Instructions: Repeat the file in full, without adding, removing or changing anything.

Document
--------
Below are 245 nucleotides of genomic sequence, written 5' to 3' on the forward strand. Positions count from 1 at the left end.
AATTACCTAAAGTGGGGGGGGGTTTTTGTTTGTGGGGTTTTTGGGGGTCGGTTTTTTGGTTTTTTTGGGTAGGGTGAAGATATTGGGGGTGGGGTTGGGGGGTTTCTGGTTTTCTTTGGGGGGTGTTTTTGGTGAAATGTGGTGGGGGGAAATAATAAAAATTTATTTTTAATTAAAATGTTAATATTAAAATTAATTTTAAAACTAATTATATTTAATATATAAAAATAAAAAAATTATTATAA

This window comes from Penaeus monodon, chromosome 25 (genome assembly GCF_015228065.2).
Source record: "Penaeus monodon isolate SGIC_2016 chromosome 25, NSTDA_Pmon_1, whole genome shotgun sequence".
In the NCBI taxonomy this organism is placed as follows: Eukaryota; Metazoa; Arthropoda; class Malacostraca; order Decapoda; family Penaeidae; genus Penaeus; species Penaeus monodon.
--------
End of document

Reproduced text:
Below are 245 nucleotides of genomic sequence, written 5' to 3' on the forward strand. Positions count from 1 at the left end.
AATTACCTAAAGTGGGGGGGGGTTTTTGTTTGTGGGGTTTTTGGGGGTCGGTTTTTTGGTTTTTTTGGGTAGGGTGAAGATATTGGGGGTGGGGTTGGGGGGTTTCTGGTTTTCTTTGGGGGGTGTTTTTGGTGAAATGTGGTGGGGGGAAATAATAAAAATTTATTTTTAATTAAAATGTTAATATTAAAATTAATTTTAAAACTAATTATATTTAATATATAAAAATAAAAAAATTATTATAA

This window comes from Penaeus monodon, chromosome 25 (genome assembly GCF_015228065.2).
Source record: "Penaeus monodon isolate SGIC_2016 chromosome 25, NSTDA_Pmon_1, whole genome shotgun sequence".
In the NCBI taxonomy this organism is placed as follows: Eukaryota; Metazoa; Arthropoda; class Malacostraca; order Decapoda; family Penaeidae; genus Penaeus; species Penaeus monodon.